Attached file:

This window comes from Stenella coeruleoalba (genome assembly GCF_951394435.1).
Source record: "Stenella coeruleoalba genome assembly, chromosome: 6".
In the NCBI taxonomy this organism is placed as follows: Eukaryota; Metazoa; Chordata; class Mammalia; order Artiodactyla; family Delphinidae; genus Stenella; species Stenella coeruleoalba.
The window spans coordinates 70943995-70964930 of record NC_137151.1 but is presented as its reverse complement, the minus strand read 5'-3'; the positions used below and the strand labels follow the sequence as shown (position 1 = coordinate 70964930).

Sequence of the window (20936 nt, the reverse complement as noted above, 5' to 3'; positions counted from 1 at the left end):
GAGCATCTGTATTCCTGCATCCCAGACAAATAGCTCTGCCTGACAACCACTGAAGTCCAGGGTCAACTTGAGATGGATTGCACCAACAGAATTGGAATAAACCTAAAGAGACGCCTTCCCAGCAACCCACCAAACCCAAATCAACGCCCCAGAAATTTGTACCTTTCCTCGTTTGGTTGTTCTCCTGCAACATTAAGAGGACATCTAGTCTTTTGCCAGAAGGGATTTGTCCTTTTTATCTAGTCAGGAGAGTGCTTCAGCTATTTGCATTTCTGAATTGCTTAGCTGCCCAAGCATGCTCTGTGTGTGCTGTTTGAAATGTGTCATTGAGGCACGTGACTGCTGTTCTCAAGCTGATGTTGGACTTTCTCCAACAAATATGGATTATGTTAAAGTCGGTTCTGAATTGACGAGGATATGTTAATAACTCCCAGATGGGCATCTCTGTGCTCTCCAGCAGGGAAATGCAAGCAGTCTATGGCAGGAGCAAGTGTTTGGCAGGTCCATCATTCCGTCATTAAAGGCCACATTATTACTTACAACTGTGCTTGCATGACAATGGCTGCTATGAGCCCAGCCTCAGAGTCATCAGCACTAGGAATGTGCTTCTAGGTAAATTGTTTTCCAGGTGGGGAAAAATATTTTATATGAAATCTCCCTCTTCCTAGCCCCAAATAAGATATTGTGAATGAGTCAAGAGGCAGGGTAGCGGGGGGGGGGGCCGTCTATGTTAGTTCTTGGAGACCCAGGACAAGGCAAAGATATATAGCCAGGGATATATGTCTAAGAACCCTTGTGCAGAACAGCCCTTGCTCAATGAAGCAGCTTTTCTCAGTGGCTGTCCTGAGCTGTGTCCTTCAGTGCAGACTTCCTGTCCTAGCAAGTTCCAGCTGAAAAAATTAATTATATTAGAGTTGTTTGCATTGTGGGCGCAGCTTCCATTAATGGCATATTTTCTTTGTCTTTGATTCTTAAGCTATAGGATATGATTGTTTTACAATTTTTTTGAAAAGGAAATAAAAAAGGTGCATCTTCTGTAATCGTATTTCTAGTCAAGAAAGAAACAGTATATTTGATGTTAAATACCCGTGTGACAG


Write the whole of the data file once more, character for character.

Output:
This window comes from Stenella coeruleoalba (genome assembly GCF_951394435.1).
Source record: "Stenella coeruleoalba genome assembly, chromosome: 6".
In the NCBI taxonomy this organism is placed as follows: Eukaryota; Metazoa; Chordata; class Mammalia; order Artiodactyla; family Delphinidae; genus Stenella; species Stenella coeruleoalba.
The window spans coordinates 70943995-70964930 of record NC_137151.1 but is presented as its reverse complement, the minus strand read 5'-3'; the positions used below and the strand labels follow the sequence as shown (position 1 = coordinate 70964930).

Sequence of the window (20936 nt, the reverse complement as noted above, 5' to 3'; positions counted from 1 at the left end):
GAGCATCTGTATTCCTGCATCCCAGACAAATAGCTCTGCCTGACAACCACTGAAGTCCAGGGTCAACTTGAGATGGATTGCACCAACAGAATTGGAATAAACCTAAAGAGACGCCTTCCCAGCAACCCACCAAACCCAAATCAACGCCCCAGAAATTTGTACCTTTCCTCGTTTGGTTGTTCTCCTGCAACATTAAGAGGACATCTAGTCTTTTGCCAGAAGGGATTTGTCCTTTTTATCTAGTCAGGAGAGTGCTTCAGCTATTTGCATTTCTGAATTGCTTAGCTGCCCAAGCATGCTCTGTGTGTGCTGTTTGAAATGTGTCATTGAGGCACGTGACTGCTGTTCTCAAGCTGATGTTGGACTTTCTCCAACAAATATGGATTATGTTAAAGTCGGTTCTGAATTGACGAGGATATGTTAATAACTCCCAGATGGGCATCTCTGTGCTCTCCAGCAGGGAAATGCAAGCAGTCTATGGCAGGAGCAAGTGTTTGGCAGGTCCATCATTCCGTCATTAAAGGCCACATTATTACTTACAACTGTGCTTGCATGACAATGGCTGCTATGAGCCCAGCCTCAGAGTCATCAGCACTAGGAATGTGCTTCTAGGTAAATTGTTTTCCAGGTGGGGAAAAATATTTTATATGAAATCTCCCTCTTCCTAGCCCCAAATAAGATATTGTGAATGAGTCAAGAGGCAGGGTAGCGGGGGGGGGGGCCGTCTATGTTAGTTCTTGGAGACCCAGGACAAGGCAAAGATATATAGCCAGGGATATATGTCTAAGAACCCTTGTGCAGAACAGCCCTTGCTCAATGAAGCAGCTTTTCTCAGTGGCTGTCCTGAGCTGTGTCCTTCAGTGCAGACTTCCTGTCCTAGCAAGTTCCAGCTGAAAAAATTAATTATATTAGAGTTGTTTGCATTGTGGGCGCAGCTTCCATTAATGGCATATTTTCTTTGTCTTTGATTCTTAAGCTATAGGATATGATTGTTTTACAATTTTTTTGAAAAGGAAATAAAAAAGGTGCATCTTCTGTAATCGTATTTCTAGTCAAGAAAGAAACAGTATATTTGATGTTAAATACCCGTGTGACAG